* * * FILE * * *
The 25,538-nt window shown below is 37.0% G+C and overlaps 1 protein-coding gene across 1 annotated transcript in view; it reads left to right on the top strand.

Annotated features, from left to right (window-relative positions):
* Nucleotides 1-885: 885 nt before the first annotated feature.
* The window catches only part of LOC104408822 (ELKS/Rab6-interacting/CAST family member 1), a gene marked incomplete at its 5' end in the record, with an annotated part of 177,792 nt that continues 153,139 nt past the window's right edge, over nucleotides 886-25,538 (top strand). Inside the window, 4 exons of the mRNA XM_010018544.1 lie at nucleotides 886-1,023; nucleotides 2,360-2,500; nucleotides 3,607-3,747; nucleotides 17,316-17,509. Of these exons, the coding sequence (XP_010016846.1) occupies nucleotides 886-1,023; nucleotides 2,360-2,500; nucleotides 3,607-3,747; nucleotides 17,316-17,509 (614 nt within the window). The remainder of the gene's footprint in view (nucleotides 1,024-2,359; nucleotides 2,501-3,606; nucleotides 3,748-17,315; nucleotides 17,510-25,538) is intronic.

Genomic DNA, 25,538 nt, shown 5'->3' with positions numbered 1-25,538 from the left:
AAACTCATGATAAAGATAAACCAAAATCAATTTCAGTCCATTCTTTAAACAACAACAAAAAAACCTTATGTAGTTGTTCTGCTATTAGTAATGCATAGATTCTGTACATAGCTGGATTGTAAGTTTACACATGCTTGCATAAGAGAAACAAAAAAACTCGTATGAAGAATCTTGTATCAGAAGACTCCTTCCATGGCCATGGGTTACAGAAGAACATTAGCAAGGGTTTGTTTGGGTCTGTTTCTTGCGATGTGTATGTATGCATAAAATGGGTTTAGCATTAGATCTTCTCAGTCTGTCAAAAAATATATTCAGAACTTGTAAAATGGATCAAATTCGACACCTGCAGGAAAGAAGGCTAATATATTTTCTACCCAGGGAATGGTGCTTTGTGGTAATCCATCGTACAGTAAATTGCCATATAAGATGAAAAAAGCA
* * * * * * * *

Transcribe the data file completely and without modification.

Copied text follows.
The 25,538-nt window shown below is 37.0% G+C and overlaps 1 protein-coding gene across 1 annotated transcript in view; it reads left to right on the top strand.

Annotated features, from left to right (window-relative positions):
* Nucleotides 1-885: 885 nt before the first annotated feature.
* The window catches only part of LOC104408822 (ELKS/Rab6-interacting/CAST family member 1), a gene marked incomplete at its 5' end in the record, with an annotated part of 177,792 nt that continues 153,139 nt past the window's right edge, over nucleotides 886-25,538 (top strand). Inside the window, 4 exons of the mRNA XM_010018544.1 lie at nucleotides 886-1,023; nucleotides 2,360-2,500; nucleotides 3,607-3,747; nucleotides 17,316-17,509. Of these exons, the coding sequence (XP_010016846.1) occupies nucleotides 886-1,023; nucleotides 2,360-2,500; nucleotides 3,607-3,747; nucleotides 17,316-17,509 (614 nt within the window). The remainder of the gene's footprint in view (nucleotides 1,024-2,359; nucleotides 2,501-3,606; nucleotides 3,748-17,315; nucleotides 17,510-25,538) is intronic.

Genomic DNA, 25,538 nt, shown 5'->3' with positions numbered 1-25,538 from the left:
AAACTCATGATAAAGATAAACCAAAATCAATTTCAGTCCATTCTTTAAACAACAACAAAAAAACCTTATGTAGTTGTTCTGCTATTAGTAATGCATAGATTCTGTACATAGCTGGATTGTAAGTTTACACATGCTTGCATAAGAGAAACAAAAAAACTCGTATGAAGAATCTTGTATCAGAAGACTCCTTCCATGGCCATGGGTTACAGAAGAACATTAGCAAGGGTTTGTTTGGGTCTGTTTCTTGCGATGTGTATGTATGCATAAAATGGGTTTAGCATTAGATCTTCTCAGTCTGTCAAAAAATATATTCAGAACTTGTAAAATGGATCAAATTCGACACCTGCAGGAAAGAAGGCTAATATATTTTCTACCCAGGGAATGGTGCTTTGTGGTAATCCATCGTACAGTAAATTGCCATATAAGATGAAAAAAGCA